Watched Guy's Grocery Games tonight (a pizza competition) and then turned the remote over to James so I could read magazines.

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Flourish

» Friday, August 24, 2018
We Just Keep Plugging Along...
Not much to write about in the last couple of weeks. We thought James had a UTI again, but it turns out to be "prostatitis"—once again caused by long-term use of the Foley catheter. They put him on a month's worth of Cipro, but that's not the problem: it's causing him severe pain when he sits down. The guy who didn't want to see pain medication and hid it in the back of the drawer is now taking it regularly and he said it does very little to help. The problem is that his entire job is sitting; he has to sit to take calls. And he can't stand up long due to his back problems. So he's pretty damned-if-he-does damned-if-he-doesn't.

Of course if the original plan had come to fruition, on Monday he would have been having surgery and maybe getting over this crap. But his cardiologist wants to be very careful and doesn't want him to have the surgery until it's been a year since his heart attack. We appreciate that. But his urologist wants to get this through before Kaiser jumps ship at Northside Hospital and transfers to Emory Midtown (the thought gives us both the shudders). Supposedly Northside is no longer large enough for the amount of patients Kaiser sends them.

He's still alternating teleworking and going into work. He teleworks on rainy days (the power chair isn't supposed to go out in the rain) and on doctors' appointment days, and he also worked at home while he made sure he didn't get woozy from the pain medication. His big problem, as I mentioned, is the sitting. Tomorrow we are going to go to JoAnn and buy a piece of thick foam for him to sit on. His most comfortable seat is at the side of the bed, which is a foam mattress. He's been teleworking on a Serta padded chair with a pillow on top of a cushion, and that doesn't help. Last weekend he tried to go down to his hobby room and work on a model, and he could only bear the chair about an hour. So this is kind of put a kink in the works to go to DragonCon, too. He's managed it with the chair, and thinks he could manage it with the chair and the catheter (he just has to keep drinking). But he can't sit still, and he doesn't know how he would manage through panels.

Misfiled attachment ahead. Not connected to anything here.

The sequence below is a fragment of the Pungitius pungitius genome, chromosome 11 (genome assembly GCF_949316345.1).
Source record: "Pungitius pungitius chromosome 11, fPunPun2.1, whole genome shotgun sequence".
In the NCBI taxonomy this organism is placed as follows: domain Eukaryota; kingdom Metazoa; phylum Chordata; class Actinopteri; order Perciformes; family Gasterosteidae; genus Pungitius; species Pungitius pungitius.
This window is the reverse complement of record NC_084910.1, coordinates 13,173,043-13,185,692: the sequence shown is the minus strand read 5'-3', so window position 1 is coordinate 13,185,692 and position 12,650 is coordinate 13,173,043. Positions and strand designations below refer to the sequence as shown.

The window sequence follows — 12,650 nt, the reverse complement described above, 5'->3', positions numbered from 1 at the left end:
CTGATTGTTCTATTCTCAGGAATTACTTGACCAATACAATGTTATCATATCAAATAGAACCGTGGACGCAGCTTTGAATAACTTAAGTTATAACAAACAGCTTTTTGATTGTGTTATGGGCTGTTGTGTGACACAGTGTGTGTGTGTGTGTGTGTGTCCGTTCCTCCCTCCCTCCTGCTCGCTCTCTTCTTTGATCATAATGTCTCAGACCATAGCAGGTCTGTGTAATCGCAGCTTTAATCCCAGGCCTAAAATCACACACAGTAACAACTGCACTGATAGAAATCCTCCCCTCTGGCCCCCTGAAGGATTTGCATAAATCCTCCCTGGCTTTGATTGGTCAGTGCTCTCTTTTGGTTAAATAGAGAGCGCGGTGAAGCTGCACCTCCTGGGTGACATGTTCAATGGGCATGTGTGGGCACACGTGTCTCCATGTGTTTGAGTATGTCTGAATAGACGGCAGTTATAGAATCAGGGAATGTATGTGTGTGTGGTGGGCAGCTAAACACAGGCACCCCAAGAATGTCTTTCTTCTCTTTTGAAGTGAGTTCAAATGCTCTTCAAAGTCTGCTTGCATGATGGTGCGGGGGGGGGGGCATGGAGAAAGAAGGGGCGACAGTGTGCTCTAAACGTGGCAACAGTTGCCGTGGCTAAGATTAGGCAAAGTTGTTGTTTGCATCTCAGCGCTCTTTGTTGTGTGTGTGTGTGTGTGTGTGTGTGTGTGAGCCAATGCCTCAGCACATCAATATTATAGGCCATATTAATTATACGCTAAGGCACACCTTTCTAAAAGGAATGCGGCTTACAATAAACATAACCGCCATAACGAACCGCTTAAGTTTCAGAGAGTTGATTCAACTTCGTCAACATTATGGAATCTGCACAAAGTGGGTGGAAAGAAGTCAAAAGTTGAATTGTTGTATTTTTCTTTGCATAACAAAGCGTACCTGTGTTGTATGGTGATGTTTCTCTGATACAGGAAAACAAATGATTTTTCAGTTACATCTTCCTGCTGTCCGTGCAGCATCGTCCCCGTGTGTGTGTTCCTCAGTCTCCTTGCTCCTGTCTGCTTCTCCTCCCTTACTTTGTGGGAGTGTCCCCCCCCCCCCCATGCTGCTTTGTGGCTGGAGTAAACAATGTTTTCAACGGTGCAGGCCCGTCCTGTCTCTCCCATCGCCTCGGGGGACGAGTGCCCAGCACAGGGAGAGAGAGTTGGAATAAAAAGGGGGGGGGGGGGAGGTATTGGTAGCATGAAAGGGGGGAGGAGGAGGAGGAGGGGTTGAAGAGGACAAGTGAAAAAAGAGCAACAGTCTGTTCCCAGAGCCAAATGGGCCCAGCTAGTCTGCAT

So he's miserable and I'm miserable because he's miserable which means he's miserable for making me miserable and we're just going in circles. It's not a happy revolution because we're feeding off each other's depression.

I've been trying to pull myself out of this loathesome post-accident depression with mixed results. I've gone back trying to get in my minimum of 30 minutes a day "vigorous exercise," which would be easier if Tucker wasn't so reluctant to accompany me. I pretty much have to coax him through half the walk, at least the outbound leg. He walks fast enough coming home. In the morning I've been leaving the subdivision and crossing the street (no sidewalk on our side of the main road) to walk down to the stop sign in one direction and the day care center in the other, and Tucker doesn't like the sound of the cars thundering by on their way to work. (They do thunder, and drive a lot faster than they should.) And of course I'm doing the decluttering thing, just a little slower than I have been. Monday has become my "clean the bathrooms" day and Thursday my laundry day. Somewhere during the week I'll wash the kitchen floor.

The success list is mostly minor, but all mine:
  • Finally fixed a stained glass leaf that fell and cracked more than a year ago. It's a bit battle scarred (I had to fill in some missing chips with glass paint), but back up on the door. And I replaced the useless suction cups that held up all the leaves in the doorway and replaced them with Command hooks so no more leaves should fall down.